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Record-high EU antimony prices in 'uncharted territory'

  • : Metals
  • 24/05/23

European antimony prices hit fresh record highs this week after a prolonged period of supply constraints, and the latest hikes are drawing concern from even the most experienced traders as they navigate an increasingly opaque and speculative spot market.

Prices for regulus grade II and trioxide in Europe were assessed at $18,500-19,500/t today, up by 14pc from a week ago and 55pc higher than this time last year, when prices were $12,000-12,400/t. Higher price indications are emerging daily, with some offers heard as high as $20,000/t in Rotterdam this week.

The upswing has gathered pace significantly since 9 April, underpinned by depleting domestic resources in China and limited concentrate coming into Europe from various parts of the world. The continuing war in Myanmar (Burma) — a major source of antimony ore, most of which is exported to China — is exacerbating the supply tightness.

Meanwhile, Oman-based strategic and precious metals firm SPMP suspended production at its Oman Antimony Roaster plant at the start of 2024 and is still not offering material, chief executive Joel Montgomery told Argus this week. The reasons for the suspension have not been disclosed.

The status of Russian producer Polyus remains unclear, but the firm is not delivering as much raw material as in the past, Argus understands. And Tajikstan is currently producing more antimony ingot and selling less ore, according to market participants.

"The market is becoming more opaque, with less information on the largest players," consultancy firm Hallgarten's principal and mining strategist, Christopher Ecclestone, told Argus. He added that supply of ore — or concentrate — is inelastic, as artisanal producers are currently operating at maximum capacity. On the demand side, China is directing significant volumes of antimony trioxide and antimony selenide toward its manufacturers of solar photovoltaic glass.

With a container to Europe now costing around half a million dollars, traders have largely stepped back from the spot market, waiting for the current volatility to ease, and minimal stocks are available in Rotterdam for spot bookings.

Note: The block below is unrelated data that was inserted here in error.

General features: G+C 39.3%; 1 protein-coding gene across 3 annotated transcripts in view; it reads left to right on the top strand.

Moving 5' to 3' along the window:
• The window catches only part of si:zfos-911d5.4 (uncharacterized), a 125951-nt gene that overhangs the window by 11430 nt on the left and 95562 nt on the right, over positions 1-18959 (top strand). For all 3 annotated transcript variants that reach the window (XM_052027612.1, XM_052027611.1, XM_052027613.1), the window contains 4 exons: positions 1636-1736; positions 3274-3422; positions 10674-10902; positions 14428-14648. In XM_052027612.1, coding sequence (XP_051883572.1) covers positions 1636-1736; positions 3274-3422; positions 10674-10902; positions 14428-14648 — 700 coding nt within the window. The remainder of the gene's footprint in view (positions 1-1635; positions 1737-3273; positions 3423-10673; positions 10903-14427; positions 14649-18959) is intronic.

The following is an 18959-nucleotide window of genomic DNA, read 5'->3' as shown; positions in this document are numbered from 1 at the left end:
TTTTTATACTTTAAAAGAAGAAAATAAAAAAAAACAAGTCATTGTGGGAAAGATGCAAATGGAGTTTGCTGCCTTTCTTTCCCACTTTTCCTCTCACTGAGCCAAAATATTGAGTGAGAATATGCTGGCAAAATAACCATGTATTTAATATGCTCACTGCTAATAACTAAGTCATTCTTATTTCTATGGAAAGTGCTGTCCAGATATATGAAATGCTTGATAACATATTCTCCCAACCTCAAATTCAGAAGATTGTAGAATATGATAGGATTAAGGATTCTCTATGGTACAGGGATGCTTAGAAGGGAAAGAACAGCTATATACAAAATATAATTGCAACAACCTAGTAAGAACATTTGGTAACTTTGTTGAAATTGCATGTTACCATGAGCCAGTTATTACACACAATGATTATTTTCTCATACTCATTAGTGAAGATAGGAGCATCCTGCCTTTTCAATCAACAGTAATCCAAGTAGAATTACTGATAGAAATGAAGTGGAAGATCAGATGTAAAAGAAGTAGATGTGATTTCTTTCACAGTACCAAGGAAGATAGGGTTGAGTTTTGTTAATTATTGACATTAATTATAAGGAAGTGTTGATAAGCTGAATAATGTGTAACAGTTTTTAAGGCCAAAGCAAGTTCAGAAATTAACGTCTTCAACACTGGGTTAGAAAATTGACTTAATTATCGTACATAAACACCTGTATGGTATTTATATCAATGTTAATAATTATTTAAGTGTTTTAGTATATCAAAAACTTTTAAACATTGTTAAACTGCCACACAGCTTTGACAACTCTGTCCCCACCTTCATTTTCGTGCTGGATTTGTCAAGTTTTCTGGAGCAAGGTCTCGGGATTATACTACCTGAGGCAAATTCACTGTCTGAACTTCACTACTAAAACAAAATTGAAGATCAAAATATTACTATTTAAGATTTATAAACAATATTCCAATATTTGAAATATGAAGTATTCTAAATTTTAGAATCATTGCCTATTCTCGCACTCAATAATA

A significant volume of antimony arrived in Rotterdam recently and has already been locked into long-term contracts, but this has not stunted the rally, a market source told Argus.

"Antimony is becoming a crazy dangerous market," a trader told Argus. It is hurting the industry, causing irreparable damage," he added, noting that consumers are getting hit by the higher prices and reduced availability.

Antimony is largely used as a flame retardant in electrical and electronic equipment and textiles, alloys (lead-acid batteries), wires and cables, ceramics, and glass.

With prices at record highs, market participants are looking for ways to ease the supply crunch or their consumption rates, but there are no easy options available.

On the supply side, recycling streams are already heavily utilised after a major push in 2011, when prices hit their previous record high of around $17,100/t. Around a quarter of global antimony supply is currently produced through the recycling of antimony-bearing metal alloys.

On the consumption side, demand from the flame-retardant sector fell by around 20pc in 2023 because of the weak macroeconomic environment, according to one buyer.

It is difficult to develop alternative materials that can act as a substitute. Zinc borates and zinc stannates can sometimes substitute antimony trioxide, but only in specific formulations. Antimony substitutes can run into performance issues in various applications, especially in flame retardants because of the weakening of the polymer, sources said.

"Antimony could be replaced in solar uses, but that is still a small portion of the market, even though it is growing," Ecclestone said.

For now, speculation remains rife as to how high prices are likely to go before hitting a ceiling. "When the increase is supply driven, there is a moment when it falls [...] It cannot stick for too much longer," a trader said.

Some sources expect the price rally to run out of steam in July-August because of the summer demand lull. Producers of flame-retardant products typically pause operations in June-July, and there could be a two-week period of maintenance, Argus understands. "The bubble is going to burst once it reaches $20,000/t," another trader estimated.

Antimony trioxide Europe vs China $/t

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